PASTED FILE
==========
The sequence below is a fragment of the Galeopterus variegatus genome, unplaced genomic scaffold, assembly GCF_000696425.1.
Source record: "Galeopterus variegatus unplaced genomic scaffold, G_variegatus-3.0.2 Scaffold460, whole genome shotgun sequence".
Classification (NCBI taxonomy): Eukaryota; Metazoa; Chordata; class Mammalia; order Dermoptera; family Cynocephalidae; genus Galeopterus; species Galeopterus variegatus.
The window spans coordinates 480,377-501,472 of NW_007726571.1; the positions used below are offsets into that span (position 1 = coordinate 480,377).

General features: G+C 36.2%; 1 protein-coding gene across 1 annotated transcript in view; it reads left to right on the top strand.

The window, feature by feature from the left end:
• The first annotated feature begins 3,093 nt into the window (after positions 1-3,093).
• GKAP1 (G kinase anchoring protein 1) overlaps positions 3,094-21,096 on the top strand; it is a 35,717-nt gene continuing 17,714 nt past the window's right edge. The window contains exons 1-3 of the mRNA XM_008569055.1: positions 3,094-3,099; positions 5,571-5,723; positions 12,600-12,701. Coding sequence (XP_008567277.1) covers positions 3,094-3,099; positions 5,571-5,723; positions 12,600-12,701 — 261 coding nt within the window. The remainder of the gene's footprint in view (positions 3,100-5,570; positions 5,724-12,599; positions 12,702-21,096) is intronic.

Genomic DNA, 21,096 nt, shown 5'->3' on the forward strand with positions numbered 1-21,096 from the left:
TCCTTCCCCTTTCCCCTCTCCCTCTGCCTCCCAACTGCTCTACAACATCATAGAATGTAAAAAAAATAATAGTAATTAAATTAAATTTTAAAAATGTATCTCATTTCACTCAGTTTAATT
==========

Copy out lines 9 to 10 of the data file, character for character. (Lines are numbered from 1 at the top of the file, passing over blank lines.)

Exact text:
Genomic DNA, 21,096 nt, shown 5'->3' on the forward strand with positions numbered 1-21,096 from the left:
TCCTTCCCCTTTCCCCTCTCCCTCTGCCTCCCAACTGCTCTACAACATCATAGAATGTAAAAAAAATAATAGTAATTAAATTAAATTTTAAAAATGTATCTCATTTCACTCAGTTTAATT